Nine, Ten, countdown to Channel Nineteen
There’s been a curious role reversal between Channel 10 and Channel Nine in the past 5 years or so, made even more compelling with James Packer’s new 18 percent stake in 10.
The networks used to be opposites of the TV spectrum – Nine the heavy-weights in both budget and exposure – Ten the cut-price youngsters. Nine had a stable of headline stars. Ten was a quiet achiever. Nine had a formidable newsroom of senior journalists. Ten had a bunch of bright, hungry 20-somethings.
Then they started morphing into each other. Nine began carving away the newsroom budget, chunk by chunk. A lot of fat was shed, then a bit more. Young, ambitious 20-somethings started to feature in the 6pm line up. The tone changed from stable, solid (and sometimes predictable) to a more American, flashy, invigorated product.
At Ten, the news team matured. You even see some of Channel 9’s old stars like Hugh Riminton on the road. And then the Network, which had made its fortunes attracting young audiences, did a very old “Nine” thing – and announced a whopping $20 million investment in news programming and 100 extra jobs.
Another former Nine star George Negus was acquired to front a 6pm national news service that would appeal to an older demographic - a traditionally Nine demographic.
Behind the scenes -Nine’s former Sydney News Director Tony Ritchie and another senior Nine newsman, Ray Dale, have been helping pull it all together.
It’s all been rubber stamped, of course, by Ten Network Chief and former Channel Nine executive Nick Falloon, via parent company PBL. The investment and planning has been more than a year in the making. But, if industry rumours are to be believed, it could all be over before it starts.
Enter – the biggest name from Nine - James Packer. Role reversal complete.
The uncertainty in the Channel 10 newsroom right now must be excruciating. Will James Packer, with his newly acquired power in the Network use his boardroom power to oppose a broadening of the news and current affairs programming?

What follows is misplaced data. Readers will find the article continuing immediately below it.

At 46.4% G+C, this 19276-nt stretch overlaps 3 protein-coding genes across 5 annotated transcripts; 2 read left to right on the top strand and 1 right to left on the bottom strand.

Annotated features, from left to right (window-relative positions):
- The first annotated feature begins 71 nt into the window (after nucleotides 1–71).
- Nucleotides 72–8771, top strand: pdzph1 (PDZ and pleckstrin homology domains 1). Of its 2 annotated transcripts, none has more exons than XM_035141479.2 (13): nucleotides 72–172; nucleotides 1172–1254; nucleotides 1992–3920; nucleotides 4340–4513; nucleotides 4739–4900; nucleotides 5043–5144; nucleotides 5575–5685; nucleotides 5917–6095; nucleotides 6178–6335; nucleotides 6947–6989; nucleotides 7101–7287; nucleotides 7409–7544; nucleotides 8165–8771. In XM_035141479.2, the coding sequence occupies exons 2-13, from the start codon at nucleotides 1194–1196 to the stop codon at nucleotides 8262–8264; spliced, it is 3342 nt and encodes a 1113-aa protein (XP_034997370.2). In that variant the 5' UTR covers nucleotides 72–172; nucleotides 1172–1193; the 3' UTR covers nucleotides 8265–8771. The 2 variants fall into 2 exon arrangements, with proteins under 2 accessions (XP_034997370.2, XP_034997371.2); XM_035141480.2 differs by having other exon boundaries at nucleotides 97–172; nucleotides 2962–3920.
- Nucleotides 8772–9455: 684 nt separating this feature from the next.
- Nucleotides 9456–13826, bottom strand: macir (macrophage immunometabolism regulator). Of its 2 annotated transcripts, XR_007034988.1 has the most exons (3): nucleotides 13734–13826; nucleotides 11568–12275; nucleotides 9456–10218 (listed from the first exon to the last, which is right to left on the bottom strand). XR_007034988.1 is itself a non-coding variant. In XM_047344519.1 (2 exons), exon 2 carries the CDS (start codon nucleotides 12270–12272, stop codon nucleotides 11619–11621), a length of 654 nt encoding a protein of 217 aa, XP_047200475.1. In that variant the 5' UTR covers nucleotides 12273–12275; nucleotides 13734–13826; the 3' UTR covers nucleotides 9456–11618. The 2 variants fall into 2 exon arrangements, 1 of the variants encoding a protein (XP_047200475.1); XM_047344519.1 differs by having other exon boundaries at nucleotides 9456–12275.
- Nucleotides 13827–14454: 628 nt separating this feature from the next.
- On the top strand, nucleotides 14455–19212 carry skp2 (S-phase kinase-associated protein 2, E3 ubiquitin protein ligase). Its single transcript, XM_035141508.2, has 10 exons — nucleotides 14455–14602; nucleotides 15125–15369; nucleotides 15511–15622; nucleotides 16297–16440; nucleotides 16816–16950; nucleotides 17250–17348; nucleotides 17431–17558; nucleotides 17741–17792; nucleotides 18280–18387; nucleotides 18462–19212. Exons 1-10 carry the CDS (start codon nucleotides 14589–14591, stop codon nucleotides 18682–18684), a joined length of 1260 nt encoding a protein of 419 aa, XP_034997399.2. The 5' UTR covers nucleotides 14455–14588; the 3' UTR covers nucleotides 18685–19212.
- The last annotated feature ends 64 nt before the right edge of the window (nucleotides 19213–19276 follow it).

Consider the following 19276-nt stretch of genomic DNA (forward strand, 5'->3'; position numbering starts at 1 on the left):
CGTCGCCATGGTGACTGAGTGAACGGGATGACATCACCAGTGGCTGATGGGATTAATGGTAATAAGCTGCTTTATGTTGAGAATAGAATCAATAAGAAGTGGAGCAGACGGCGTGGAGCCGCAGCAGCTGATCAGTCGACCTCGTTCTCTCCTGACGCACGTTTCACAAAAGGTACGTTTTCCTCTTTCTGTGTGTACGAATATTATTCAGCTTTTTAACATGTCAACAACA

It wouldn’t surprise me, despite denials from inside the Network 10 camp. James Packer always had an eye on Channel 10 and it was made clear to those of us working at Nine even when we were still “The One”.
Packer made no secret to news bosses that lessons could be learned from Ten’s “cheaper” approach to news and current affairs. My news managers bemoaned the comparison made by their boss, but you couldn’t argue with the economics.
Ten may not have been a ratings winner, but it was making solid profits off the back of successful cheap buy-ins from the US like The Simpsons. You may not have turned to Ten when the big news broke, but their very watchable 5pm news was popular and profitable.
Ten staff have been latching onto management promises of sticking to the plan, but they must be anxious and more than a few have been asking Nine colleagues, “what’s it like to work for a Packer?”.
The answer depends on which Packer you’re referring to.
Willoughby’s Channel 9 headquarters has always been a ramshackle kind of a place with run down technology and an eclectic bunch of old buildings and cottages. From the outside, it looks far from glamorous, but Kerry Packer had the Cinderella effect. A sprinkle of his TV magic and the place shone – ready for the ball every night.
Back then, in Kerry’s day at the helm of Nine, (both times) it was well noted that most staff were paid less than their counterparts at second placed Seven. Why did we stay? Because we were winners.
Because the parties were better. Because we got a Christmas hamper.
The hamper was probably worth about $200, but it came with a card from Kerry. The loyalty it bought was priceless. When the great man died we never saw the hampers again. It upset people more than you can imagine. It was more than losing a hamper. It was what it represented. Nine had lost its shine. Had lost its soul. We were working for a corporation now, not a family.
The changes had come gradually and many under the charge of James Packer, whose hard nosed business sense many underestimate. But the hampers were the final blow.
I’ll take bets they won’t be introduced at 10. Sorry guys. Expect some big picture changes at 10, but not culturally.
Ten staffers wanting a real insiders perspective at what life was like under Nine need look no further than their newest recruit, George Negus. He’s never been sentimental about his former employer and laughs about Channel Nine mythology – tall, expanded stories about a time when TV really was a passion for its owners.
Negus told Gerald Stone in his book Compulsive Viewing that “I always regarded my time at Nine as mutual exploitation. They talk about loyalty all the time, loyalty, loyalty, loyalty. I don’t think they understand the meaning of the word.”
Let’s see what the future holds at the newly merged Channel 19.
Don’t miss: Get The Punch in your inbox every day
Get The Punch on Facebook
Read all about it
Up to the minute Twitter chatter
The latest and greatest
Good morning Punchers. After four years of excellent fun and great conversation, this is the final post…
I have had some close calls, one that involved what looked to me like an AK47 pointed my way, followed…
In a world in which there are still people who subscribe to the vile notion that certain victims of sexual…